Both parties can otherwise be fighting for their rights to property, but with a prenuptial agreement, this scenario is usually a lot different. Even with the benefits of prenup known, people are still a little unclear on how obtaining a prenup will benefit them.

Naturally, they think that such agreements are only for people with wealth.  This is a misconception.  The reasons listed here debunk this and many other myths that have formed over the years about prenups:

1.     Prenups are Only Reserved for the Wealthy

Let’s get this one out of the way. Every marriage isn’t perfect, there are flaws, and when those become too much to bear, people separate. The legal fees incurred during the divorce proceedings are yet another problem especially for the ordinary couple.  With a prenup in hand, everything is there in writing. Hence, if you own a lot of real estate or run a successful business and divorce rears its ugly head, you will be glad that you and your partner signed a prenup.

2.     Prenups are Only Valuable if the Relationship Ends

Business-minded folks who regularly invest in property could benefit from a prenup in many ways. First, the majority of the estate will stay with you. Second, your partner won’t be able to cut you out of your own property. Third, your children from a previous marriage (if you have any) can remain financially secured.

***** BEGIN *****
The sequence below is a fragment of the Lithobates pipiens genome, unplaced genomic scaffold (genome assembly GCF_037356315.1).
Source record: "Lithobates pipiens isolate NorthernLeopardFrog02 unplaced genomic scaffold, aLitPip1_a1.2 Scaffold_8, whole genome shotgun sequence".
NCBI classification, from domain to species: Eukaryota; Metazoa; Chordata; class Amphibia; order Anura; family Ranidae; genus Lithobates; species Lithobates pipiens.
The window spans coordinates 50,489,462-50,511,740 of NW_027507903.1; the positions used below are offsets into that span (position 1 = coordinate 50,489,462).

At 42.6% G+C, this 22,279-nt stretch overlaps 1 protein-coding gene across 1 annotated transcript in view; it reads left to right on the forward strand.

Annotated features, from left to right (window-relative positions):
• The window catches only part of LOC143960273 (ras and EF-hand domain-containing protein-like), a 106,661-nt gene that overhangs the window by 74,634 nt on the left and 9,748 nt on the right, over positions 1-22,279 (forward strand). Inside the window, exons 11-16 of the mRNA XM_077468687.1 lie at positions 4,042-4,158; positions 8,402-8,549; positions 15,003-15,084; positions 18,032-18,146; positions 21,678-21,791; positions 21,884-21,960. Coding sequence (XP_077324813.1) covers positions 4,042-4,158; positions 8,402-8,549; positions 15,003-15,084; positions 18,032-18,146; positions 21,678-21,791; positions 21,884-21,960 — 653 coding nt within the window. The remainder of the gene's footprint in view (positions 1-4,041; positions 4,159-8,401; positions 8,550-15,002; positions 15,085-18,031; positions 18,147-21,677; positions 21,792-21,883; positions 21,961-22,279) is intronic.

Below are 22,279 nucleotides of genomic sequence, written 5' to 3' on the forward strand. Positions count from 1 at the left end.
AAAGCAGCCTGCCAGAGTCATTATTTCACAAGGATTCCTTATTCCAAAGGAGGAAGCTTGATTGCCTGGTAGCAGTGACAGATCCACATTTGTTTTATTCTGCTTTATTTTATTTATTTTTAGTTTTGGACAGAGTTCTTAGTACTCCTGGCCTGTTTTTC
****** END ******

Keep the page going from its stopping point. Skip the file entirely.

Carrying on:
3.     Prenups Send Negative Signals to Your Partner

You may have a lot of money saved, while your partner might not. So, why take a chance with losing half of it if the marriage crumbles. You don’t have to spring the prenup on them, but get them to gradually agree by stating some facts. Remember that signing a prenup isn’t forecasting the end of the marriage, it is merely clarifying the rights of the parties concerning property and support issues.

4.     Prenups Won’t Uphold in Court

This can occasionally be true is the legal requirements of such agreements in your state have not been met.  For example, California law requires that the parties have their own independent attorneys to draft, review, and counsel them concerning such agreements.  Also, the party who is presented with such agreement must have had at least 7 days from presentment of it before signing it.  A prenuptial agreement presented the day before the wedding is simply not going to be enforceable in California.  A prenuptial agreement drafted with the assistance of an attorney who understands the legal requirements is much more likely to be upheld in court. Prenups aren’t Expensive

The bottom line is that divorce costs more than getting a prenuptial agreement. Getting a prenuptial agreement isn’t expensive and in the future can save you from a lot of trouble, because it is a one-time cost that’s sure to save you a lot of money if your marriage ends.

6 Reasons Why Couples Should Get a Prenuptial Agreement

Posted by: Gerald A. Maggio, Esq.